3. Therapy is hard work

While therapy can be a tremendous support and even a lifesaver, it is also hard work. You will need to think about what you have discussed between sessions and try out new behaviors. You might even need to do a little digging into long-buried family issues to rid yourself of entrenched patterns that influence you now. You won't always walk out of a session feeling great - sometimes you'll feel sad or angry because of emotions that have been stirred up. But the awareness and understanding you have gained is worth it. So be prepared to roll up your sleeves and dig in.

4. Your therapist is not your friend

Don't expect your therapist to share how he might have recovered from addiction, lost weight, or weathered a rough patch in his marriage. Whatever worked for him will not necessarily work for you, and his presumed success might spur envy or comparisons that block your progress. Don't ask your therapist about her vacations, medical problems, or where she bought her new outfit. She cannot become your friend, even if she really likes you a lot. Your therapist's job is to help you understand yourself, change behaviors, and improve relationships. Learning too much about your therapist will interfere with that goal and can be confusing and overwhelming.

5. Therapy requires some flexibility

While most therapists adhere to a particular therapy perspective, it is beneficial for all when a therapist understands and can use a range of techniques and approaches when necessary. Most experienced therapists have a toolbox of ideas for how to treat various concerns, and will tailor what is offered to the individual's needs. They are collaborative, empathetic, and creative, can shift from an exploratory approach to problem-solving with ease, and will incorporate a variety of ideas or refer you to additional resources when these might help. Flexible therapists hold firm when it benefits your long-term success, but will change when it is needed.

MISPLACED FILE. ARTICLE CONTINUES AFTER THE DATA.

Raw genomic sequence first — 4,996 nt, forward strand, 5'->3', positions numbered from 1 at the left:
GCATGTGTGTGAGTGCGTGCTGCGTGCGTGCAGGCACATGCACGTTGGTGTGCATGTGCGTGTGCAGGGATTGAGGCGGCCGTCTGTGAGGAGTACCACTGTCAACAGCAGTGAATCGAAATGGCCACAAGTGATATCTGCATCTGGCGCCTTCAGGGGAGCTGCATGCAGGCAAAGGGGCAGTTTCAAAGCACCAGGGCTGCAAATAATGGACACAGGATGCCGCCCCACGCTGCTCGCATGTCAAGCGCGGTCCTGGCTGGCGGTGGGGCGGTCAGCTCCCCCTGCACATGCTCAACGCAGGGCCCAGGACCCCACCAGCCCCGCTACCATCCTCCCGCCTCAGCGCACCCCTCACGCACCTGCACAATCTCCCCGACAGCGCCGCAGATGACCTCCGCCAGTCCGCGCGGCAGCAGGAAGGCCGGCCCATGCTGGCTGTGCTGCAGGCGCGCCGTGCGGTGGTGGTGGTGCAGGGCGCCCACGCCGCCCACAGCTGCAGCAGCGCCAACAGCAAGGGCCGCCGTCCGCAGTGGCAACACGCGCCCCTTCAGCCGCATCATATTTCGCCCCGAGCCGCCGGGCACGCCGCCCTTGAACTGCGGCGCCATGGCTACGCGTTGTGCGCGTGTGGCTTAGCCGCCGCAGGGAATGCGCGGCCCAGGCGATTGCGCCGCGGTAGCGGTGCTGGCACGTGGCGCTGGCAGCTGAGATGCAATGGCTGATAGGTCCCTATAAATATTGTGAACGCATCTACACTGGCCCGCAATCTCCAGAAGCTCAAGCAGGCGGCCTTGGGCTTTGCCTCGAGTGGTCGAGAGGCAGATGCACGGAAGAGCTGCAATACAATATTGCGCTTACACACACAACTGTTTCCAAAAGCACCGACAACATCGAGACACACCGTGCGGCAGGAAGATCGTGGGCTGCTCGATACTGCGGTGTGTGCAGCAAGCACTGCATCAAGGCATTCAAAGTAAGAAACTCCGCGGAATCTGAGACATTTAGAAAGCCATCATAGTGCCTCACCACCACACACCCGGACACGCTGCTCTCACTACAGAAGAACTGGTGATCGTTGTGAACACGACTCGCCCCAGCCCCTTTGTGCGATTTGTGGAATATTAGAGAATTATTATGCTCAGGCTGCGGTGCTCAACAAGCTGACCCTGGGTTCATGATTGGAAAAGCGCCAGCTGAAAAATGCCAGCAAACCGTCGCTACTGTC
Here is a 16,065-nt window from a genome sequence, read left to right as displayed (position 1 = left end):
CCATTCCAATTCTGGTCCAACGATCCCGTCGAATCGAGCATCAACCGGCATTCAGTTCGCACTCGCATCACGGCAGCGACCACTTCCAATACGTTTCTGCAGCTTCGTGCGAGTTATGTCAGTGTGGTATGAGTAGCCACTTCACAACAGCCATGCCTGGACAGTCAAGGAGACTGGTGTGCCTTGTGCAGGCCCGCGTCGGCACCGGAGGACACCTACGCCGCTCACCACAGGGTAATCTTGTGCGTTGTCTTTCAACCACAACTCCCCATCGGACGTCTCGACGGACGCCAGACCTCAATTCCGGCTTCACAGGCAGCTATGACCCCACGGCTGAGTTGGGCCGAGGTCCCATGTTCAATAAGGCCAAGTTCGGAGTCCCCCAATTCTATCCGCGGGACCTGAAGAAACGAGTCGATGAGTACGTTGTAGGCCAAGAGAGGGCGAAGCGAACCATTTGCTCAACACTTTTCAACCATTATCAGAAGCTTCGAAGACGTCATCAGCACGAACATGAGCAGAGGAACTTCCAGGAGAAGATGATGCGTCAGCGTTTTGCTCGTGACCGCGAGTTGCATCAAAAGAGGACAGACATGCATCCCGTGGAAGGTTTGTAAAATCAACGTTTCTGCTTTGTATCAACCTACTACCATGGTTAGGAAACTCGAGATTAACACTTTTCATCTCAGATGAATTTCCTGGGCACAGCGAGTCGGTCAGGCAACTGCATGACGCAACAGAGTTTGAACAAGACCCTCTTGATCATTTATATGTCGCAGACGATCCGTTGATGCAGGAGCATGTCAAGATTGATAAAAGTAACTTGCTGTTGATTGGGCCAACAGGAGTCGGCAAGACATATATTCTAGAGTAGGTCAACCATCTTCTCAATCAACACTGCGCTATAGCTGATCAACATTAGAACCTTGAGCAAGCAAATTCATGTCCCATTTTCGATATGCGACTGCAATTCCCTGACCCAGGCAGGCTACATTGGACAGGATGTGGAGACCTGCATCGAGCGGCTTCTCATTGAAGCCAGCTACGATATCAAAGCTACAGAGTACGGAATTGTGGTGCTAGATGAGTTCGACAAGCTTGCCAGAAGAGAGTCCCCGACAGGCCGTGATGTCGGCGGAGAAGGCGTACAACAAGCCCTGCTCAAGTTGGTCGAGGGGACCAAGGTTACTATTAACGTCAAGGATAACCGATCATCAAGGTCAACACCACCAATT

6. Therapy takes time

Whether due to the cost, time commitment or emotions that get stirred up, many people want to rush through therapy. Or they place constraints on the process, such as insisting on meeting infrequently. This limits the effectiveness of therapy. You wouldn't take half of the medicine your physician prescribed or study part of a textbook and expect a successful outcome. Yet, many clients assume they can cut corners with therapy. If you have been in therapy for a while and think it's time to scale back, discuss this with your therapist. But if you are starting out and expect to improve, don't place restrictions on regular participation.

7. Google is not the best way to find a therapist

Finding a therapist is not like researching a good restaurant.
You are better off asking a trusted referral source. Check with your family physician, pediatrician, school counselor, school psychologist, or member of the clergy for referrals. Friends can be a resource, too, although what works for your friend may not be best suited to you. You could check with your state psychological or social work organizations, or national lists of therapists who specialize in giftedness, such as HoagiesGifted. Some online sites have information about therapists, but check through these carefully, since they typically only offer information the therapist provides. The most glossy websites don't necessarily reflect quality services, and many therapists don't even have an online presence. Referrals through your insurance company are not the best source either, since they usually provide a list of therapists with little regard to your needs or preferences.